Swift Delight: guard

Part of the Swift Regrets series.

I was never interested in unless; if !foo never bothered me. But you can’t negate pattern-matching in the same way, and Swift’s if let was a form of pattern-matching specific to Optional.1 The problem with if let was the increased nesting, when the else branch was probably just going to return some default value. An early-exit, except if let kept it from being early.

The insight for guard let was that in order to introduce names in the current scope, the else branch had to leave the current scope. Everything else about guard falls out from that. And it turns out guard is great even without pattern-binding, because both the name and the leave-the-scope requirement make it clearer that this is some sort of pre-check, an exceptional case or a filter. Whereas both branches of an if are equally valid, absent other info. There are people who don’t like early exits, but I think if you’re going to have them, calling them out with guard makes them better. (Though if you end up with double negation in your conditions, maybe use if instead even for an early exit.)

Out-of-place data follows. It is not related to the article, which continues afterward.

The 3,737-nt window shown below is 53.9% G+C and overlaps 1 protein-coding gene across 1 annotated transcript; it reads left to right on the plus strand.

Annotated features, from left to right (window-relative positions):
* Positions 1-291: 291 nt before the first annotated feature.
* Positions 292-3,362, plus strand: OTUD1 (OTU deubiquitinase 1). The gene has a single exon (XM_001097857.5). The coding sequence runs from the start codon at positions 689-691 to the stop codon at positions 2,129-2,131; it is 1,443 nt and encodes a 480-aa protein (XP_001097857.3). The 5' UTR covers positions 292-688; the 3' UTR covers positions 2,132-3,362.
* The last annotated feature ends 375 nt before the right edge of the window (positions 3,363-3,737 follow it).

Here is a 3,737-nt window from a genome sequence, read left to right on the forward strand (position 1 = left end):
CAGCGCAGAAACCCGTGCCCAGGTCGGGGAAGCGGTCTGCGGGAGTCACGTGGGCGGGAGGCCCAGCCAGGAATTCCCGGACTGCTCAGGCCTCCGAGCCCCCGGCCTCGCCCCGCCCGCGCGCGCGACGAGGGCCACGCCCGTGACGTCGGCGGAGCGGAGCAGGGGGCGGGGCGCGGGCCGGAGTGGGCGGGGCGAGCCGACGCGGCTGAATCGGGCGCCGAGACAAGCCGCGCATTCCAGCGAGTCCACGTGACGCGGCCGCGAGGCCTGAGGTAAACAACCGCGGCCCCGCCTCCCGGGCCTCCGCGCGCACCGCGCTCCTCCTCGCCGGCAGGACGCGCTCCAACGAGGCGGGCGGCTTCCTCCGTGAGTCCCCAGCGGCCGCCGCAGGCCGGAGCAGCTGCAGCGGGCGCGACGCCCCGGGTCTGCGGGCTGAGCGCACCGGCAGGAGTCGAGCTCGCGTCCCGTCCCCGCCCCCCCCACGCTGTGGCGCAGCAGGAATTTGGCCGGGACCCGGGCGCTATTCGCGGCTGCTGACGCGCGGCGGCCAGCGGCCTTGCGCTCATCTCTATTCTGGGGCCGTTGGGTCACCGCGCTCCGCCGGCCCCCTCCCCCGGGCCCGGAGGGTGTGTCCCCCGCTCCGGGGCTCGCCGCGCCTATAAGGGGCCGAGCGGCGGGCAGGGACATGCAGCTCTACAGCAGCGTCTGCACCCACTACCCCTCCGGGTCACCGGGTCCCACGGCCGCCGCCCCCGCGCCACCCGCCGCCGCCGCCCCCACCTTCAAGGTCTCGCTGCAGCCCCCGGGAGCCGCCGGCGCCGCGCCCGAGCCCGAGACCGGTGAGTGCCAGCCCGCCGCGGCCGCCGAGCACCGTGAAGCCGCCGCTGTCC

P.S. Why “guard”? It’s a compromise, trying to find a name that’s meaningful but also not too long. I think “ensure” might have been the other leading candidate? It’s been a long time.

  1. Arbitrary pattern matching outside of switch is performed with if case, so the full form of if let foo = maybeFoo is if case .some(let foo) = maybeFoo, sugared to if case let foo? = maybeFoo↩︎